Coronavirus: Bicycles are pushing aside cars on Europe's city streets

The risk of contagion on buses and subways have increased the appeal of bicycles.
The risk of contagion on buses and subways have increased the appeal of bicycles.PHOTO: AFP

BERLIN (BLOOMBERG) - Bikes are increasingly muscling aside cars on Europe's city streets, as the coronavirus accelerates a shift towards pedal power.

Even before the pandemic, bicycles were enjoying an uptick in demand from environmentally conscious consumers, but the risk of contagion on buses and subways have increased the appeal.

The emergence of e-bikes, which boost power with an electric motor, has removed some of the sweat factor, making biking a viable option for more consumers after lockdowns lifted.

Governments are fuelling the trend, offering buying incentives ranging from €100 (S$157) to as much as €1,500 for heavy business users of e-bikes.

Cities from Berlin to Lisbon are also opening up more space, with almost 1,500km of new lanes promised as a result of the public health crisis, according to the European Cyclists' Federation.

"People want self-supporting and sustainable mobility, that is a transformation in society," said Ms Susanne Puello, an industry veteran who helps run Pierer Mobility's e-bike business, including the Husqvarna and R Raymon brands.

"Corona is a phenomenal push in that direction."

The unit's revenue is set to triple to more than €100 million in 2020 compared with two years ago, and the bike maker expects sales to jump to about €500 million by 2025, putting it at the heels of industry heavyweights like Dutch manufacturer Accell Group, Specialised Bicycle Components of the United States, and Taiwan's Giant Manufacturing Co and Merida Industry Co.

Swelling demand has also propelled new services like Swapfiets.

The Amsterdam-based company that offers bike subscriptions on Thursday (July 2) announced plans to expand to London, Milan and Paris before the end of the year, after surging demand during the pandemic lifted its customer base to more than 200,000.

The company - majority owned by Pon Holdings, the maker of Gazelle and Kalkhoff bikes - plans to add more electric-powered bicycles and scooters to its range.

 
 

Swapfiets offers long-term rentals and differs from ad-hoc services like Uber Technologies' Jump, which was folded into Lime in the midst of the spread of the disease.

"Corona only contributes to the decision, but is not really the cause," said Mr Onno Huyghe, managing director at Swapfiets.

"Most people simply recognise that the bicycle is the best means of transport" in the city.

During the shutdown, people across Germany spent twice as much time riding their bikes as before, according to Ms Stephanie Krone, a traffic expert at German cycling association ADFC.

Bike shops are currently seeing an "unprecedented boom", but for that to continue, municipalities must improve infrastructure to accommodate all the newcomers, she said.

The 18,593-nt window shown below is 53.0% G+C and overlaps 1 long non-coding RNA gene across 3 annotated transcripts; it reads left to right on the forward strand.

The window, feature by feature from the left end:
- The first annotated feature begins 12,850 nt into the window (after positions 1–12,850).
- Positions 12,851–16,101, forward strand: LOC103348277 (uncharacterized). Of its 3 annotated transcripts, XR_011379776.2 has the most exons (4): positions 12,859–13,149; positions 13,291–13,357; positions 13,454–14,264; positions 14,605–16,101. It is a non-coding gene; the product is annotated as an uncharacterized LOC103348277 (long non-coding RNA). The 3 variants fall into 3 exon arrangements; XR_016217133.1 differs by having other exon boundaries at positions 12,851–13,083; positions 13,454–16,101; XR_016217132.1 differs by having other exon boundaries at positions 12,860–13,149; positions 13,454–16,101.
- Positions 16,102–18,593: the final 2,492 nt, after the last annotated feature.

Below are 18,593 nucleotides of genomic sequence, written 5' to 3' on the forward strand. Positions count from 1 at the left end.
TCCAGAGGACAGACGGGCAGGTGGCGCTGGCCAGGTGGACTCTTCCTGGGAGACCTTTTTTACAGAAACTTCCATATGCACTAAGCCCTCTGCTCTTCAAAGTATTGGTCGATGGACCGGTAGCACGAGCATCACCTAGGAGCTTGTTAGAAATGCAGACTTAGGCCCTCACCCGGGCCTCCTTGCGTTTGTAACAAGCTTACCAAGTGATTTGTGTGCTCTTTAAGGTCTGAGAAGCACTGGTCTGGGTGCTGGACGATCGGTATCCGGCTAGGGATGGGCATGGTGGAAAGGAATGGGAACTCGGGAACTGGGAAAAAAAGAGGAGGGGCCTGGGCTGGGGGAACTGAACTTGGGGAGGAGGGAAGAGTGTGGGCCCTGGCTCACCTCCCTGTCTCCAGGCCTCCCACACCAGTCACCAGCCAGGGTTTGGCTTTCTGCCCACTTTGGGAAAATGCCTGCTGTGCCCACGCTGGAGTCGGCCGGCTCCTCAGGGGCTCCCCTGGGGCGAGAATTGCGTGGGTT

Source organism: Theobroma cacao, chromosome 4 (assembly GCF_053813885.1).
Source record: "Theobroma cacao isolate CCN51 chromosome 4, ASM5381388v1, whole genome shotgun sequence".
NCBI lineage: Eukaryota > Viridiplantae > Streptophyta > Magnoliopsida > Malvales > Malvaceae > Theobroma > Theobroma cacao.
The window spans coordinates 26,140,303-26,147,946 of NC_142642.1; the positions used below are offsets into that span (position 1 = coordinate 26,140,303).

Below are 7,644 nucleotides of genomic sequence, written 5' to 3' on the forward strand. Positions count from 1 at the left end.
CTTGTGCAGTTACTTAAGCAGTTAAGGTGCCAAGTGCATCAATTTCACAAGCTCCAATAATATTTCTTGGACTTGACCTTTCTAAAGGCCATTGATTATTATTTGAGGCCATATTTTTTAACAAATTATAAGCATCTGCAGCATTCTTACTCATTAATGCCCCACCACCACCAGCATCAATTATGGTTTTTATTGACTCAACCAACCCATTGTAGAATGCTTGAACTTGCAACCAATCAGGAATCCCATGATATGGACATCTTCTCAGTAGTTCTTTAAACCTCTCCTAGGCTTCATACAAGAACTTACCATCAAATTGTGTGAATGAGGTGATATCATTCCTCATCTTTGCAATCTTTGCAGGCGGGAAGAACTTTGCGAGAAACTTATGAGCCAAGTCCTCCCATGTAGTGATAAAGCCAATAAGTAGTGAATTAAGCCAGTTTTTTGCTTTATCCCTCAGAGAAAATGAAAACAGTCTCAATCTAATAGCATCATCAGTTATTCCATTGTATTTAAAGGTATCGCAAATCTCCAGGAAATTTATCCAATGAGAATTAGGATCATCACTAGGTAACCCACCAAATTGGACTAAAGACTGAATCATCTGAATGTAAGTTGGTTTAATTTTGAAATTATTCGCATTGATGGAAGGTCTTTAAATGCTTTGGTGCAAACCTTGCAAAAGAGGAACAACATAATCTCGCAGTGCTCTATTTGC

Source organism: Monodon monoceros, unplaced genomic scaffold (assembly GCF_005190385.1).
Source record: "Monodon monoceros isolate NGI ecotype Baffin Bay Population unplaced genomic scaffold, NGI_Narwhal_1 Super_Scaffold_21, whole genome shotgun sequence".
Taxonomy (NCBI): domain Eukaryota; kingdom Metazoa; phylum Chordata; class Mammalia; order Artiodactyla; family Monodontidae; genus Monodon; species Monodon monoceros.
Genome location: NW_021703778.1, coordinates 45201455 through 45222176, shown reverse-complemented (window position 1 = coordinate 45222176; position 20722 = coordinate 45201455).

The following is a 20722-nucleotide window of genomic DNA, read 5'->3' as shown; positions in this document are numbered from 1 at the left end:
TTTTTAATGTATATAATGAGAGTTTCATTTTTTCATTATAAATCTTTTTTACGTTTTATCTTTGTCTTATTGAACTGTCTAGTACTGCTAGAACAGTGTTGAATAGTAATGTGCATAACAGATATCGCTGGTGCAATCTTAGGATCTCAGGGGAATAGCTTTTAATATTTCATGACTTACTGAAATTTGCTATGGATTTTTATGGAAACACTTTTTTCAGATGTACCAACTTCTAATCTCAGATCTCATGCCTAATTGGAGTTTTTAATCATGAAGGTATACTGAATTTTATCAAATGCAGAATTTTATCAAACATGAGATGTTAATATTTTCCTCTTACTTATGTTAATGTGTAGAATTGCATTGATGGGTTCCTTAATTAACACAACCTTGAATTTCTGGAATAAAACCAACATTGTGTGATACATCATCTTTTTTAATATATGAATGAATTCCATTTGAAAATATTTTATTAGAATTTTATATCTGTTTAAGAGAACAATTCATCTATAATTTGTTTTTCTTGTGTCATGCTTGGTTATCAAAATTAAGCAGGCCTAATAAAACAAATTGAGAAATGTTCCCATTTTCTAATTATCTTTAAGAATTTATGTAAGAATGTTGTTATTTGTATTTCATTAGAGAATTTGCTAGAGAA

Demand in Europe's largest economy is backed in part by programmes like tax benefits for employers to provide leased bikes for workers, as part of Germany's efforts to combat climate change.

Ms Puello estimates that one in four electric bikes, which typically cost more than €2,000, was leased last year.

Germany is by far the largest bicycle market in Europe, with 1.36 million electric bikes sold in 2019 - more than double the number three years earlier.

 
 
 

By comparison, 3.6 million cars were sold in the country last year, and the market has tumbled 35 per cent in the first half of 2020.

The lockdown prompted the authorities in 32 of the European Union's biggest cities to bring forward planned improvements, according to the European Cyclists' Federation.

Belgium, Denmark and the Netherlands are pioneering fast lanes designed for commuters.

Many of the plans come at the expense of car traffic.

Notoriously congested Rome, for instance, mostly just painted bike lanes on existing road ways, and Berlin and Paris set up pop-up lanes in the midst of the pandemic.

Women are one of the key drivers for increased e-bike sales.

Giant Manufacturing created a separate female-focused brand, while Ms Puello said Pierer's Husqvarna had cross-gender appeal because the Swedish namesake company's portfolio spans chain saws to sewing machines.

To a certain extent, the bike industry's gain is carmakers' pain.

More than half of consumers see electric bikes as a suitable substitute for some car usage, and 28 per cent see e-bikes in position to mostly replace cars for inner-city transport, according to a survey by Internetstores, an online bike retailer owned by Austrian billionaire Rene Benko's Signa Holding.

The company expects cycling trends to help it grow by about 30 per cent annually in the coming years, a rate that could put it on course to hit €1 billion in revenue as early as 2023.

 
 

"People switch to bikes for their commute to improve their health and fitness, to save money, because they enjoy riding and for the sake of the environment," said Mr Hans Dohrmann, Internetstores' managing director.

"They want fitness without booking a boot camp."